Kick Carb Cravings

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You might not think I’m a great person to talk about carb cravings, because I don’t really have them very often, or at least I don’t seem to.

But here’s the thing, the reason I don’t give in to carb cravings is not that I don’t have them. It’s that I try to pay more attention to what I can have than what I can’t.

How to Beat The Low Carb Cravings

I used to really enjoy doughnuts. A lot of doughnuts.  If there were doughnuts available, I would absolutely be having one …two, maybe three or more.

But I haven’t had a doughnut since I started Keto and it hasn’t bothered me one bit.

There are two kinds of cravings: physical and psychological/emotional.

Physical Cravings 

When you’re talking about food, the physical craving is hunger.

It’s created by the interaction of hormones, mostly leptin, ghrelin and insulin.

When you first start a low carb ketogenic diet, or intermittent fasting, you will experience physical carb cravings.

If you’re a sugar burner, and your muscle cells run out of energy, the first thing your body does is release ghrelin – the hunger hormone – and it makes you hungry for carbs.

But if you resist that hunger and don’t eat for a few hours the hunger will go away. This is because your body will start looking for other energy sources. The only two left are protein and fat.

At that point, your body prefers to burn fat.

It is a little more complicated, and it varies from person to person, but generally that’s how physical carb cravings work.

If you’re a fat burner (i.e. in Ketosis) and your muscles need energy, your body releases leptin which tells your liver to start making ketones out of fat.

And as a special bonus, leptin tells your stomach that you’re okay not eating so you don’t get hungry.

How to Beat Low Carb Cravings once and for all

Psychological Carb Cravings

Most carb cravings, especially for low carb/Keto people are of the psychological or emotional variety.

Seriously, who on earth doesn’t feel a little better when they bake homemade cookies?

So when we have an emotional need to feel better, it’s no wonder that we turn to cookies. But, if you are going to do this, learn how to cheat on Keto the right way.

We remedy the bad break-up with a tub of Ben & Jerry’s.

After natural disasters, people don’t reach for a salad; they want pop tarts and ramen.

Comfort food is no joke.

There is another part of psychological cravings that can’t be ignored.  Humans are evolved to crave sweets.

A psychological problem requires a psychological solution.

So let’s break it down.

At Castle in the Mountains our most popular recipes are breads and desserts.

I’m sure that you can see that these are carb replacements – so you can pretend you’re eating carbs.

Carb Replacement

This is how most people take care of the carb cravings and stay Keto. They replace high carb breads and treats with “Keto-friendly” versions.

And I have to say that I am among the many practitioners of this technique.

Most of the first sweets on our blog were created for my sweet tooth – the two minute chocolate mug cake is still one of my favorites.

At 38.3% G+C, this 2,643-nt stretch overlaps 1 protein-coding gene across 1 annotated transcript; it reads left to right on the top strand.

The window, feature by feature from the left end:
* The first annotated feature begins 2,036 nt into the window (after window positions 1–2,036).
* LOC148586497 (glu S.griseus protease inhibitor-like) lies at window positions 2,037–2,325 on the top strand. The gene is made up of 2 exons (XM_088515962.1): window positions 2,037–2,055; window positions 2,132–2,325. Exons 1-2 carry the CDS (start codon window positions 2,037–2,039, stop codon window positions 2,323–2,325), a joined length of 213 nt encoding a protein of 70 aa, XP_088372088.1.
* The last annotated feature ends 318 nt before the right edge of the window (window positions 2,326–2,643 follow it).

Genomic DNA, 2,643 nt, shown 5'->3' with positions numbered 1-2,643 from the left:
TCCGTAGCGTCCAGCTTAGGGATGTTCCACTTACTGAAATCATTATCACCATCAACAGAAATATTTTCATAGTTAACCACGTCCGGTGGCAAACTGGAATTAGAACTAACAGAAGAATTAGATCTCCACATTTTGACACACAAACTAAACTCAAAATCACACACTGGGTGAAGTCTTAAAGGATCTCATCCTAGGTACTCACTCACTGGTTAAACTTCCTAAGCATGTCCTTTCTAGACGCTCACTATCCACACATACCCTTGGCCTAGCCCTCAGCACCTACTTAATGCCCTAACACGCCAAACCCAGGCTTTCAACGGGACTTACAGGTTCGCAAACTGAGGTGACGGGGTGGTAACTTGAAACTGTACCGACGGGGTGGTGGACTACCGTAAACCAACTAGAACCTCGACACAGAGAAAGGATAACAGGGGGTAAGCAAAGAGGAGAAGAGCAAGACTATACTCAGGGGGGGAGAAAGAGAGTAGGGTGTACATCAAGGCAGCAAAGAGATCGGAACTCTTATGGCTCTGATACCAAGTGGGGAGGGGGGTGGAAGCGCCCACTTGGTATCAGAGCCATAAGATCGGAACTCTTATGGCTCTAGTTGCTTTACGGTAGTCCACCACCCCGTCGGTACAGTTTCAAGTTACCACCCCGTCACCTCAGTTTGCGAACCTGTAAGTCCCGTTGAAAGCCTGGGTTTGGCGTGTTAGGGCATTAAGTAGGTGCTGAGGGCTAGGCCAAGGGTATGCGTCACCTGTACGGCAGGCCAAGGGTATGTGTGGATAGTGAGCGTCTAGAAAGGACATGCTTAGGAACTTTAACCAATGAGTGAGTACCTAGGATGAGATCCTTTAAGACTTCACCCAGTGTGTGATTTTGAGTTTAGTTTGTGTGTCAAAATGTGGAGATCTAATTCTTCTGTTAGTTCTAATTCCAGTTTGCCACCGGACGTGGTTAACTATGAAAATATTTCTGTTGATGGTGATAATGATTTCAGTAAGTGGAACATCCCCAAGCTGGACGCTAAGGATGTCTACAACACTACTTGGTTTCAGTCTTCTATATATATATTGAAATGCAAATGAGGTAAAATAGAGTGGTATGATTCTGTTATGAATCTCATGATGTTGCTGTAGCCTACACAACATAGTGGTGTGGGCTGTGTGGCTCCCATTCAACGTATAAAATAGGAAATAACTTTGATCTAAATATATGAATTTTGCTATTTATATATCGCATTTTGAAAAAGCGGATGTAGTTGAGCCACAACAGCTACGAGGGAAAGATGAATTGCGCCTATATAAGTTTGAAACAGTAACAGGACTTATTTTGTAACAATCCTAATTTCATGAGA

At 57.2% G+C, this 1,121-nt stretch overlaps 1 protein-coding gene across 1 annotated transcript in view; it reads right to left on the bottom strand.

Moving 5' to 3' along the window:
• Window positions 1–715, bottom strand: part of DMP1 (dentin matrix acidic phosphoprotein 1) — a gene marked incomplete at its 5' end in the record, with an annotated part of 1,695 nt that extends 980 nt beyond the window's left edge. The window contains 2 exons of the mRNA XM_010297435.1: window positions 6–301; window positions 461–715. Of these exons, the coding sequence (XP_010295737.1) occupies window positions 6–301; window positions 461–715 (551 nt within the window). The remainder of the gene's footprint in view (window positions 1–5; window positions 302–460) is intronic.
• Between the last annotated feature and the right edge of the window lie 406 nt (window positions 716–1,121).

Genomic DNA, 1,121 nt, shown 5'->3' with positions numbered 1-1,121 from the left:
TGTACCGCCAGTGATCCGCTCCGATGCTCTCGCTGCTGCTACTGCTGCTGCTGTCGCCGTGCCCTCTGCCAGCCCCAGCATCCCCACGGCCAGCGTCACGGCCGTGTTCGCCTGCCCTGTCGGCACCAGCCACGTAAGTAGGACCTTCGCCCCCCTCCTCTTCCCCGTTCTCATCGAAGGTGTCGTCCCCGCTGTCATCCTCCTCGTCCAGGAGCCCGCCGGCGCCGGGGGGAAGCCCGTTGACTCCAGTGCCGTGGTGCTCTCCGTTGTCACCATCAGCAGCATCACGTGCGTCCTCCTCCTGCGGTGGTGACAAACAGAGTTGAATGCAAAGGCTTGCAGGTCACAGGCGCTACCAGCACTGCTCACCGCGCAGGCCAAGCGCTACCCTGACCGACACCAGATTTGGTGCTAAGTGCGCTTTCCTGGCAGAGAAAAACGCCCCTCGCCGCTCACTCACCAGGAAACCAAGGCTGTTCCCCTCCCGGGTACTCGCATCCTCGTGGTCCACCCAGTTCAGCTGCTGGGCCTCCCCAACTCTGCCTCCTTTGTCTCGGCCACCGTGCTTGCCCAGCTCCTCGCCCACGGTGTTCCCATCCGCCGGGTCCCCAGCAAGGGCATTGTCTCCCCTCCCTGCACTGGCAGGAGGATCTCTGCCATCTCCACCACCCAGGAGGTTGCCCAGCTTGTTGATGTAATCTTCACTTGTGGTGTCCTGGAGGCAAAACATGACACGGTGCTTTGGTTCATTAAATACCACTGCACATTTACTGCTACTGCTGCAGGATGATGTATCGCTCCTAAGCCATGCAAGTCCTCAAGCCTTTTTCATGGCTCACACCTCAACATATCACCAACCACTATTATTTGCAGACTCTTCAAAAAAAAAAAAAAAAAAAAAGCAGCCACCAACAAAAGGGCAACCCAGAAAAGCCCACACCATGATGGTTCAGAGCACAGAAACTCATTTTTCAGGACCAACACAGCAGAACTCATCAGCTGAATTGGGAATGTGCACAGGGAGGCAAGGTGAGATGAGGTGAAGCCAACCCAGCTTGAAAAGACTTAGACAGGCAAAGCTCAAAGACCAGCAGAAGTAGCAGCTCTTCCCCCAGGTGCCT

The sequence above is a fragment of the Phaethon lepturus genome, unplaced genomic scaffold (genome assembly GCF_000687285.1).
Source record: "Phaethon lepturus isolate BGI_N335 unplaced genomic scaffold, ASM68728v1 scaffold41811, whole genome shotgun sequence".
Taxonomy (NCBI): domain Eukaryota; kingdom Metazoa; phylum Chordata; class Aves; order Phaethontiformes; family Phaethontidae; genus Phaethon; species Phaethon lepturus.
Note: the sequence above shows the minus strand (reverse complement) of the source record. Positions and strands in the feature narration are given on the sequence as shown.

This replacement technique works well to an extent, but there’s a couple things to watch out for.


First, the sweeteners: some of them are bad for you and others are not well tolerated.

Sugar alcohols like erythritol can really upset your stomach if you eat too much of it.

Second, even no carb sweeteners can kick you out of ketosis.

This may sound strange, but when you taste sweetness, your body thinks it is getting sugar and it releases insulin which can block fat burning.

This affects some people more than others.

Some people experience almost no effect, but some people increase insulin just by thinking of sugar.

Sheer Willpower

This works for some people and if you’re one of those people … well, more power to ya.

For most of us, too much reliance on willpower is a set-up for failure, and the reason that most “diets” fail.

The problem is the focus.  If you concentrate on not eating carbs you’re still concentrating on carbs.

And the more you concentrate on the carbs, the more you want them.

Eventually you cheat – you eat the carbs, and that makes you feel like a failure. After that you want comfort food (see above), and it’s a downward spiral from there.

Maybe every time it happens you wait until “Monday” to start Keto again. This can turn into a lot of days out of ketosis burning nothing but sugar.

The Best of Both Worlds

You’re grown-up.  You have chosen a Keto lifestyle so you can take control of your health.

And you are here for information so you can choose what, when and how much to eat to make the best of your low-carb lifestyle.

So, concentrate your will power on enjoying all of the delicious things you should be eating.  

And if you crave some sweets try some low carb desserts.

But remember that these are your choices, you really can eat whatever you want.

Having cake at a birthday is probably worth it, but eating five doughnuts because they are free-food at work …not so much.

Free food used to ALWAYS get me. Now, it’s only an occasional goof.

The Takeaway

You’re going to have cravings. It’s part of being human and carb cravings are part of our evolutionary make-up.

You may not have a choice about whether you have carb cravings, but you do have a choice about what you do with them.

Make the best choices you can and remember that the only way to fail is to give up and stop trying to make your best choices. 

If you give in to carbs, own it and let it go.  Do better next time.

That’s all for now.

Celebrate Stay Safe & Keto On

Signature Thom Collins

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  1. My carb cravings are more for things like potatoes. How does eating a small amount of this carb impact a keto way of eating?